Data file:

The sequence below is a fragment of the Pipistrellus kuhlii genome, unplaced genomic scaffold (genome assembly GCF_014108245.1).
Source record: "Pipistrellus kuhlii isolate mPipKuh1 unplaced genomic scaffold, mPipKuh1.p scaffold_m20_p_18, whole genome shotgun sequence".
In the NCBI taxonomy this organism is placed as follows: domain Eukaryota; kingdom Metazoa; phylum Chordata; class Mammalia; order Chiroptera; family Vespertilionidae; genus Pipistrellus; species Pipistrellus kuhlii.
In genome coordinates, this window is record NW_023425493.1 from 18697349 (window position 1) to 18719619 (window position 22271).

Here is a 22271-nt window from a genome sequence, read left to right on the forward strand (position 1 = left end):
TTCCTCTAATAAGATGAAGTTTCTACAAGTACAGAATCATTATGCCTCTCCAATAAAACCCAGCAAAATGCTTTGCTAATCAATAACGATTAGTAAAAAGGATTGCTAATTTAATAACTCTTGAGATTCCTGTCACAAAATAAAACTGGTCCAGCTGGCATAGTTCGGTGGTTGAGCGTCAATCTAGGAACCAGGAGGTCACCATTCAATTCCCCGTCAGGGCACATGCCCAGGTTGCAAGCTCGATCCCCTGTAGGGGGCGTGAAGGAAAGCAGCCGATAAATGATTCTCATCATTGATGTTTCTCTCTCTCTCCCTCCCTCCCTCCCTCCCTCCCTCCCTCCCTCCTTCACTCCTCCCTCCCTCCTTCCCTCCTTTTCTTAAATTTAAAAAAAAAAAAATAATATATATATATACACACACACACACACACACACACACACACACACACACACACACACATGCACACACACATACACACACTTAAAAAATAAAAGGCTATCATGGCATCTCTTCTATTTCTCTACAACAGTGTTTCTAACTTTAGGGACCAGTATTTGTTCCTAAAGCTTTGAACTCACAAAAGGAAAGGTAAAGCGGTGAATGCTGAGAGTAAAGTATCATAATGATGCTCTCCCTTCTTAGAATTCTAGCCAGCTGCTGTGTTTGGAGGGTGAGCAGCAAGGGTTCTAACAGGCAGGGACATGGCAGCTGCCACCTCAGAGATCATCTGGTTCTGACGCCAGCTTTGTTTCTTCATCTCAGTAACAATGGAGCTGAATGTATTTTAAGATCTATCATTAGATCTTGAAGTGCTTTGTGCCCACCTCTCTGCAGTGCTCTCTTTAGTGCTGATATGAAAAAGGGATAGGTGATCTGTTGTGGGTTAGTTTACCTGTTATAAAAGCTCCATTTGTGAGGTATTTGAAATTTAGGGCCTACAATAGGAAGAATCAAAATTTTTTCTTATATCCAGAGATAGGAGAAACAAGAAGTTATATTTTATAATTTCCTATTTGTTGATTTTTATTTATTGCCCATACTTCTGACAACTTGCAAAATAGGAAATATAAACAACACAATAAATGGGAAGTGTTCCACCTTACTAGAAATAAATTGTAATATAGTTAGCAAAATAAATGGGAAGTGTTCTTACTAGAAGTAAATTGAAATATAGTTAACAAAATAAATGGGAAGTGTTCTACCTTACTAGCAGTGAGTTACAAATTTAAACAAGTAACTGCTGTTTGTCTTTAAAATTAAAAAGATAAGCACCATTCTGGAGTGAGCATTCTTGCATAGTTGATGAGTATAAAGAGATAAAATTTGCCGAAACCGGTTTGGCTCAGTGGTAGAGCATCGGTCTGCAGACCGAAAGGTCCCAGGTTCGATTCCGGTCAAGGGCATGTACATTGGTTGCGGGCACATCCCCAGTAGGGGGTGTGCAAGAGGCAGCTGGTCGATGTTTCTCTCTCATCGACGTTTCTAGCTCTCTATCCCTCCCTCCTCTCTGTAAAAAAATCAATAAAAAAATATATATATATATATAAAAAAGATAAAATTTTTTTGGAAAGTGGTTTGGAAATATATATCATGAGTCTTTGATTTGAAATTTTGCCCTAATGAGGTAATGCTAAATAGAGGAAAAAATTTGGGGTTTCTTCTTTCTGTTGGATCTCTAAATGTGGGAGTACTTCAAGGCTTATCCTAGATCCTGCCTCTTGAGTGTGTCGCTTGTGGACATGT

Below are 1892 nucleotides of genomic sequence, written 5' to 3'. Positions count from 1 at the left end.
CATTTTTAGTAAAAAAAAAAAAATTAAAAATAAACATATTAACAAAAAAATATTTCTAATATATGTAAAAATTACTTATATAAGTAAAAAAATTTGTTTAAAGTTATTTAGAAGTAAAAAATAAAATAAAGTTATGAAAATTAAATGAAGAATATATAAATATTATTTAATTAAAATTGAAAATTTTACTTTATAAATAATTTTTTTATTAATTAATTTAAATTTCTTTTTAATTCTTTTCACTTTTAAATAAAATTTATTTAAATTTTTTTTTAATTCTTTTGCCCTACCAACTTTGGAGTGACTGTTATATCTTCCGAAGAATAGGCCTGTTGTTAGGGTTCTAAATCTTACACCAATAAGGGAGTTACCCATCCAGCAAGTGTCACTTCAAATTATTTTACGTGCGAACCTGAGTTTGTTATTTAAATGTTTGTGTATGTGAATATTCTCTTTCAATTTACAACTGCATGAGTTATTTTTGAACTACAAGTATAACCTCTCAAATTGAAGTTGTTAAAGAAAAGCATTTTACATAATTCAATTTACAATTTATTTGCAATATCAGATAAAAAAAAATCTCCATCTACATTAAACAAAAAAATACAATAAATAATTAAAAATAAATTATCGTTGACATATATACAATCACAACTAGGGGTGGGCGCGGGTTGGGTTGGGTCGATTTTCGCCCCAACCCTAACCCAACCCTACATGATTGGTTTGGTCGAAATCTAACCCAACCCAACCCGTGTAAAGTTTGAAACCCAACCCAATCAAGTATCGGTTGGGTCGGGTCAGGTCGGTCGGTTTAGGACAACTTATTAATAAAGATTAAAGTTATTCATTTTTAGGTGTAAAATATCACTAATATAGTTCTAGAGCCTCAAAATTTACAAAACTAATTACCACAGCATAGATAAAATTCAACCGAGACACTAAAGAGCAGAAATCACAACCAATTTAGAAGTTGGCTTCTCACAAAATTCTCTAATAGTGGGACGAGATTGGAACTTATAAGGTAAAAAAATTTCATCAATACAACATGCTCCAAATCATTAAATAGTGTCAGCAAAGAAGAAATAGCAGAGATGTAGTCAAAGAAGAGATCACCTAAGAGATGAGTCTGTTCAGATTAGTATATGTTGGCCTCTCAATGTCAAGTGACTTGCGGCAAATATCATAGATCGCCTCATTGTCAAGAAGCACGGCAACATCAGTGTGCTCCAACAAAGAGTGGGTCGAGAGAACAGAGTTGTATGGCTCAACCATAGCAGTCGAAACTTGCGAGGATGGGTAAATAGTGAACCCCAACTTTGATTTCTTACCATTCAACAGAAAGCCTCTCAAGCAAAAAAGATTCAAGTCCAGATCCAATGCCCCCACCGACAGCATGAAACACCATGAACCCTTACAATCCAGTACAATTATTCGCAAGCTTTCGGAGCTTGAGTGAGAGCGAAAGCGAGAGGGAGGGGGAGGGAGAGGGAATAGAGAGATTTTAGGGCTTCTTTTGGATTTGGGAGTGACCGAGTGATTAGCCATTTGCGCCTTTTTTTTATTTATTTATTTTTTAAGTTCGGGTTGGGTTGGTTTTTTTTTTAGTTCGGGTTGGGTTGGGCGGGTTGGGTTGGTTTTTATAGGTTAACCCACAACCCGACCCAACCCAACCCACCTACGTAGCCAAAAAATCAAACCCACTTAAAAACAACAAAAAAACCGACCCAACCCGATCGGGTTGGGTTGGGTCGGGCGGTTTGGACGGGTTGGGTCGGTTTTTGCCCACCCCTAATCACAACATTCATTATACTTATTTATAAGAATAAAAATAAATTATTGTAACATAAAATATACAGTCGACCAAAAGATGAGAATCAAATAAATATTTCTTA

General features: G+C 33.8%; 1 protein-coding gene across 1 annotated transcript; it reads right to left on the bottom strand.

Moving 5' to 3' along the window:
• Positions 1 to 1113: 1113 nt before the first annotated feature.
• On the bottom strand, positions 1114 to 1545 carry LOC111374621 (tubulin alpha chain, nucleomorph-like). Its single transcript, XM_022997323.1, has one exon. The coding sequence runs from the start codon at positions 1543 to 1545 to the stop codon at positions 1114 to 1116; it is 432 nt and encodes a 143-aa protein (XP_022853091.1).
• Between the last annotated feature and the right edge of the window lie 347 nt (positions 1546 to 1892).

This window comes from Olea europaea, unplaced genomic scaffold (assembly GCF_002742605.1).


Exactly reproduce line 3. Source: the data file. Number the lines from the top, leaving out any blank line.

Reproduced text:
In the NCBI taxonomy this organism is placed as follows: domain Eukaryota; kingdom Metazoa; phylum Chordata; class Mammalia; order Chiroptera; family Vespertilionidae; genus Pipistrellus; species Pipistrellus kuhlii.